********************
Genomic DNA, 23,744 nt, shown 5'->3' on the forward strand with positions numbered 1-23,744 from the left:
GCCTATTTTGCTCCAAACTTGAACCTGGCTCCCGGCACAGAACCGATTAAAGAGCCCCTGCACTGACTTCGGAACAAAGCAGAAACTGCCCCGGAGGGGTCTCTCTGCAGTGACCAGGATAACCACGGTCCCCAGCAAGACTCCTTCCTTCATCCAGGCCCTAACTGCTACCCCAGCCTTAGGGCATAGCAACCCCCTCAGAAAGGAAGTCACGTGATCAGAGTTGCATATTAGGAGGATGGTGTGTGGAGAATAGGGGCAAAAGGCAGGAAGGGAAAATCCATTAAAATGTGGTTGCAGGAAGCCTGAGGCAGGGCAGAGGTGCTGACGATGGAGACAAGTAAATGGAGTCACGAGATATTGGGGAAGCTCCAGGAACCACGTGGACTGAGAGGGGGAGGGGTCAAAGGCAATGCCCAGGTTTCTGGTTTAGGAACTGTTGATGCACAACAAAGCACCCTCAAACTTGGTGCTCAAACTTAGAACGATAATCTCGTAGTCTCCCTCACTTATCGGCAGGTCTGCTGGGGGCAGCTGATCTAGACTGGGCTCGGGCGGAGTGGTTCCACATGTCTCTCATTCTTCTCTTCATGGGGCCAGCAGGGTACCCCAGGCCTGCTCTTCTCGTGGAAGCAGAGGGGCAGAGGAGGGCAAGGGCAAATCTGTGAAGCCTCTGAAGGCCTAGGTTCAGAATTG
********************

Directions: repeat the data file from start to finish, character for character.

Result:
Genomic DNA, 23,744 nt, shown 5'->3' on the forward strand with positions numbered 1-23,744 from the left:
GCCTATTTTGCTCCAAACTTGAACCTGGCTCCCGGCACAGAACCGATTAAAGAGCCCCTGCACTGACTTCGGAACAAAGCAGAAACTGCCCCGGAGGGGTCTCTCTGCAGTGACCAGGATAACCACGGTCCCCAGCAAGACTCCTTCCTTCATCCAGGCCCTAACTGCTACCCCAGCCTTAGGGCATAGCAACCCCCTCAGAAAGGAAGTCACGTGATCAGAGTTGCATATTAGGAGGATGGTGTGTGGAGAATAGGGGCAAAAGGCAGGAAGGGAAAATCCATTAAAATGTGGTTGCAGGAAGCCTGAGGCAGGGCAGAGGTGCTGACGATGGAGACAAGTAAATGGAGTCACGAGATATTGGGGAAGCTCCAGGAACCACGTGGACTGAGAGGGGGAGGGGTCAAAGGCAATGCCCAGGTTTCTGGTTTAGGAACTGTTGATGCACAACAAAGCACCCTCAAACTTGGTGCTCAAACTTAGAACGATAATCTCGTAGTCTCCCTCACTTATCGGCAGGTCTGCTGGGGGCAGCTGATCTAGACTGGGCTCGGGCGGAGTGGTTCCACATGTCTCTCATTCTTCTCTTCATGGGGCCAGCAGGGTACCCCAGGCCTGCTCTTCTCGTGGAAGCAGAGGGGCAGAGGAGGGCAAGGGCAAATCTGTGAAGCCTCTGAAGGCCTAGGTTCAGAATTG